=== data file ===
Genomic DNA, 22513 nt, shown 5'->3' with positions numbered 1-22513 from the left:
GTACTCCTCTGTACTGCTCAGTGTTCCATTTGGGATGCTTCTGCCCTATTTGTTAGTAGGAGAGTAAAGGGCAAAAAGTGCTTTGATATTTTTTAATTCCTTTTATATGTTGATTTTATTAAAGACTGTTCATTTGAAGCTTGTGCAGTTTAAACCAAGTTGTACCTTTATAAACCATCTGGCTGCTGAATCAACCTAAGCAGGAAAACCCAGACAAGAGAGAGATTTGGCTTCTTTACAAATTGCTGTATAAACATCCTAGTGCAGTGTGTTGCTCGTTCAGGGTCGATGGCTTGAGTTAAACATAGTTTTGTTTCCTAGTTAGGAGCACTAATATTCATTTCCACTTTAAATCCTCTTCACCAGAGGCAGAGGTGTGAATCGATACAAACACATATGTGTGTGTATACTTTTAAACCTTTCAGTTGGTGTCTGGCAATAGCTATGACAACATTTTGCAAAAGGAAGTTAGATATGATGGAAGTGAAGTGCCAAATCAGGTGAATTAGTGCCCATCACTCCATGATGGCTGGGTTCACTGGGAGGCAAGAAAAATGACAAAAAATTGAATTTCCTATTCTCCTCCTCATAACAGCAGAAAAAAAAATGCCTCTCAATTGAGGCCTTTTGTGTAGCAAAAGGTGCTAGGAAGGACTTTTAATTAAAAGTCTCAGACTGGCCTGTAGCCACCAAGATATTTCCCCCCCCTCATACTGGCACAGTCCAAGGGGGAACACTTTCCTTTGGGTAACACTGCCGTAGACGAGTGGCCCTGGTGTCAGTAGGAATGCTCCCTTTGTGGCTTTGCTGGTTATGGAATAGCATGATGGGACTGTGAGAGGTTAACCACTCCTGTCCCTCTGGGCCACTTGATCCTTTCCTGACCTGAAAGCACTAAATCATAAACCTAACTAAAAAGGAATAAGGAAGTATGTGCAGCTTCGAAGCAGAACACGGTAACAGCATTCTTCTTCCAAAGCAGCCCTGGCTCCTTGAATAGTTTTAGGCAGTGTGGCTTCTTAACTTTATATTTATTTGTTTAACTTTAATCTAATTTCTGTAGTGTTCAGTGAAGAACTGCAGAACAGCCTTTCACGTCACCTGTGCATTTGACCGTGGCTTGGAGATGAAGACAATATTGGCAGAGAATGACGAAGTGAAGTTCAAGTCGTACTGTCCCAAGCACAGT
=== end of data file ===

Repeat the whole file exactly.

Genomic DNA, 22513 nt, shown 5'->3' with positions numbered 1-22513 from the left:
GTACTCCTCTGTACTGCTCAGTGTTCCATTTGGGATGCTTCTGCCCTATTTGTTAGTAGGAGAGTAAAGGGCAAAAAGTGCTTTGATATTTTTTAATTCCTTTTATATGTTGATTTTATTAAAGACTGTTCATTTGAAGCTTGTGCAGTTTAAACCAAGTTGTACCTTTATAAACCATCTGGCTGCTGAATCAACCTAAGCAGGAAAACCCAGACAAGAGAGAGATTTGGCTTCTTTACAAATTGCTGTATAAACATCCTAGTGCAGTGTGTTGCTCGTTCAGGGTCGATGGCTTGAGTTAAACATAGTTTTGTTTCCTAGTTAGGAGCACTAATATTCATTTCCACTTTAAATCCTCTTCACCAGAGGCAGAGGTGTGAATCGATACAAACACATATGTGTGTGTATACTTTTAAACCTTTCAGTTGGTGTCTGGCAATAGCTATGACAACATTTTGCAAAAGGAAGTTAGATATGATGGAAGTGAAGTGCCAAATCAGGTGAATTAGTGCCCATCACTCCATGATGGCTGGGTTCACTGGGAGGCAAGAAAAATGACAAAAAATTGAATTTCCTATTCTCCTCCTCATAACAGCAGAAAAAAAAATGCCTCTCAATTGAGGCCTTTTGTGTAGCAAAAGGTGCTAGGAAGGACTTTTAATTAAAAGTCTCAGACTGGCCTGTAGCCACCAAGATATTTCCCCCCCCTCATACTGGCACAGTCCAAGGGGGAACACTTTCCTTTGGGTAACACTGCCGTAGACGAGTGGCCCTGGTGTCAGTAGGAATGCTCCCTTTGTGGCTTTGCTGGTTATGGAATAGCATGATGGGACTGTGAGAGGTTAACCACTCCTGTCCCTCTGGGCCACTTGATCCTTTCCTGACCTGAAAGCACTAAATCATAAACCTAACTAAAAAGGAATAAGGAAGTATGTGCAGCTTCGAAGCAGAACACGGTAACAGCATTCTTCTTCCAAAGCAGCCCTGGCTCCTTGAATAGTTTTAGGCAGTGTGGCTTCTTAACTTTATATTTATTTGTTTAACTTTAATCTAATTTCTGTAGTGTTCAGTGAAGAACTGCAGAACAGCCTTTCACGTCACCTGTGCATTTGACCGTGGCTTGGAGATGAAGACAATATTGGCAGAGAATGACGAAGTGAAGTTCAAGTCGTACTGTCCCAAGCACAGT